Governing Bodies

International Swimming Federation(FINA):

International Swimming Federation(FINA) is the International Federation (IF) recognized by the International Olympic Committee (IOC) for administering international competition in Aquatics. It is one of several IFs which administer a given sport/discipline for the IOC and/or international community. It is based in Lausanne, Switzerland.

FINA currently oversees competition in five aquatics sports: swimming, diving, synchronized swimming, water polo and open water swimming. Beginning in 2013, high diving is an emerging discipline within FINA. FINA also oversees "Masters" competition (for adults) in its disciplines.

On July 24, 2009, Julio Maglione of Uruguay was elected FINA President.


FINA was founded on July 19, 1908 in the Manchester Hotel in London, UK at the end of the 1908 Summer Olympics by the Belgian, British, Danish, Finnish, French, German, Hungarian and Swedish Swimming Federations.

Number of national federations by year:

-1908: 8

-1928: 38

-1958: 75

-1978: 106

-1988: 109

-2000: 174

-2008: 197

-2010: 202

-2012: 203


The FINA membership meets every four years, usually coinciding with the World Championships. There are two types of normal or "ordinary" congress: General and Technical. FINA’s highest authority is the General Congress. Any technical issues concerning FINA’s five aquatic disciplines are decided by the Technical Congress. Each Congress has two voting members from each Member federation, plus the following non-voting members: the 22 members of the Bureau, the Honorary Life President, and all Honorary Members. The Technical Congress has the following additional non-voting members: all members from the respective Technical Committees. "Extraordinary" Congress are also called from time to time, to deal with a specific topic or area of concern (e.g., an Extraordinary Congress was held with the 2009 World Championships to review the Masters swimming rules; there was a General Congress at the 2009 Worlds). All Congress meetings are chaired by FINA's president.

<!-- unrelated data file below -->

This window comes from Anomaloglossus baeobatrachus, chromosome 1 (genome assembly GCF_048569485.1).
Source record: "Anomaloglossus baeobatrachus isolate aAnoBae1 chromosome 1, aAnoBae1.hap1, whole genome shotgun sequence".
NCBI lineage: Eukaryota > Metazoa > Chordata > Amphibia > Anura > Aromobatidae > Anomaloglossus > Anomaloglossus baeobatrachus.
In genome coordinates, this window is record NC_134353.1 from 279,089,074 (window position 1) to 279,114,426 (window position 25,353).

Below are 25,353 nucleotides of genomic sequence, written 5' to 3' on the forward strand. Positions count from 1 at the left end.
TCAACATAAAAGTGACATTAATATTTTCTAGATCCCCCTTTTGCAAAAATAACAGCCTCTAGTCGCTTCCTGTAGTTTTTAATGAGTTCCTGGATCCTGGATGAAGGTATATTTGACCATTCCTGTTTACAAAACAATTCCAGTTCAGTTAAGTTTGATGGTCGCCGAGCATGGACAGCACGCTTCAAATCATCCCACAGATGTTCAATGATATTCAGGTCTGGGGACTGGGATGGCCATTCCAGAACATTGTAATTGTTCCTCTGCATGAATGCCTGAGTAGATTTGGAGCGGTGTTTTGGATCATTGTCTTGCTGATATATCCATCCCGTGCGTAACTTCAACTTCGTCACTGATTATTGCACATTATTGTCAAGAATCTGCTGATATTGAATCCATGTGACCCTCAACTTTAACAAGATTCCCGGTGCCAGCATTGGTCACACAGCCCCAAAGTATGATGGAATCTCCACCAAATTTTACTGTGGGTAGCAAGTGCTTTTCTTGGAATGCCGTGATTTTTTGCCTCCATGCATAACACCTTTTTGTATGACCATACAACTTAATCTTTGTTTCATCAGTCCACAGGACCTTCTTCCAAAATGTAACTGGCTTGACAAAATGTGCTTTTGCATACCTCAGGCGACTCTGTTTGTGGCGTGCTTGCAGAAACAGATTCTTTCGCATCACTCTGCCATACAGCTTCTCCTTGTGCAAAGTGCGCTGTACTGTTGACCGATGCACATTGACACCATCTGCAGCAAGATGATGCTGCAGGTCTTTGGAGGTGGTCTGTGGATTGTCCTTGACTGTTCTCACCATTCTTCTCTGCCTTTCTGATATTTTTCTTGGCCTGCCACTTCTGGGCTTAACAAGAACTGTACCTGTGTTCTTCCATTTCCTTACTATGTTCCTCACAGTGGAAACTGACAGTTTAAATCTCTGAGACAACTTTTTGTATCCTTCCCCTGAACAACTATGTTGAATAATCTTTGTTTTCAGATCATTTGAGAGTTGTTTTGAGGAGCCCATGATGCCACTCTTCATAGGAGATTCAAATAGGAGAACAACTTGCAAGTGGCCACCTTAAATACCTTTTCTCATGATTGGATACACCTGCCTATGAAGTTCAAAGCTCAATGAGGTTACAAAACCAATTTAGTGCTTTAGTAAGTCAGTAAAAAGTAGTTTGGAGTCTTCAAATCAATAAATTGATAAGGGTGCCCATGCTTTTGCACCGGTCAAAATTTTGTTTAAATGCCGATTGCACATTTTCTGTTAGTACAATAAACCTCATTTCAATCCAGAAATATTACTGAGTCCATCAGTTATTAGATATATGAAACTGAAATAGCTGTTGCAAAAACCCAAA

FINA organizes one championship involving each of the five disciplines it oversees (the "World Championships"), as well championships and circuits in each of the disciplines.

World Championships:

The biggest FINA event is the biennial World Championships, currently held every odd year. It features competitions in all five aquatic disciplines. Prior to 2000, the event was held every 4 years, in the even year between (Summer) Olympic Games.

Discipline championships:

-Swimming: World Swimming Championships (25m), (aka "Short Course Worlds"). Bi-annual event (in even years), swum in 25-meter length pool (Olympic and World Championships are in a 50m pool).

-Water Polo: Water Polo World Leagues (men's and women's).

-Diving: Diving World Series

-Open Water: World Open Water Swimming Championships (aka "Open Water Worlds"). Even years from 2000-2010.

-Synchronized Swimming: Synchro World Cup.

-Masters:World Masters Championships (aka "Masters Worlds"). Bi-annual, in even years. "Masters" competition is for adults (20 years old and up). This championships features all 5 disciplines.

Other events:

In addition to the championships events listed above, FINA also organizes the following annual events, and sub-championships:

World Cups: in swimming, water polo (men's, women's), diving, high diving, open water (10Ks) and synchro.

Grand Prix: Annual race/competition series of multiple events in open water (races over 10-kilometers).

Junior Worlds: A world-level championships restricted to a younger age population (typically under-18, though can vary by discipline/gender). Held in swimming, water polo, diving, and synchronized swimming. Open Water is to begin in 2012.

To  Visit FINA Click Here

Awards Related To Synchronized swimming

Synchro Canada Awards:

The Synchro Canada Volunteer Awards represent your opportunity to nominate individuals within your province who have made a significant contribution to our sport.

 » Life Time Achievement Award

» Sylvie Fortier Award

» Bridge Builder Award

» Board of Directors Honour Award

» President\'s Award

» Silver Pin Award

Synchro Swim Ontario Provincial Awards:

Each year, Synchro Swim Ontario presents a Volunteer of the Year, Coach of the Year and Athletes of the Year Awards. These awards are presented at the Athlete Banquet at the Ontario Open Age Group Synchronized Swimming Championships.

Guelph Synchronized Swim Club

Synchro Swim Ontario Trillium Awards:

The Trillium Awards Program was developed to serve the interests of participants across the province of Ontario.  It is a ten (10) level graduated skill development program aligned with the Canadian Sport for Life (CS4L) 

Sample Documents Of Synchronized swimming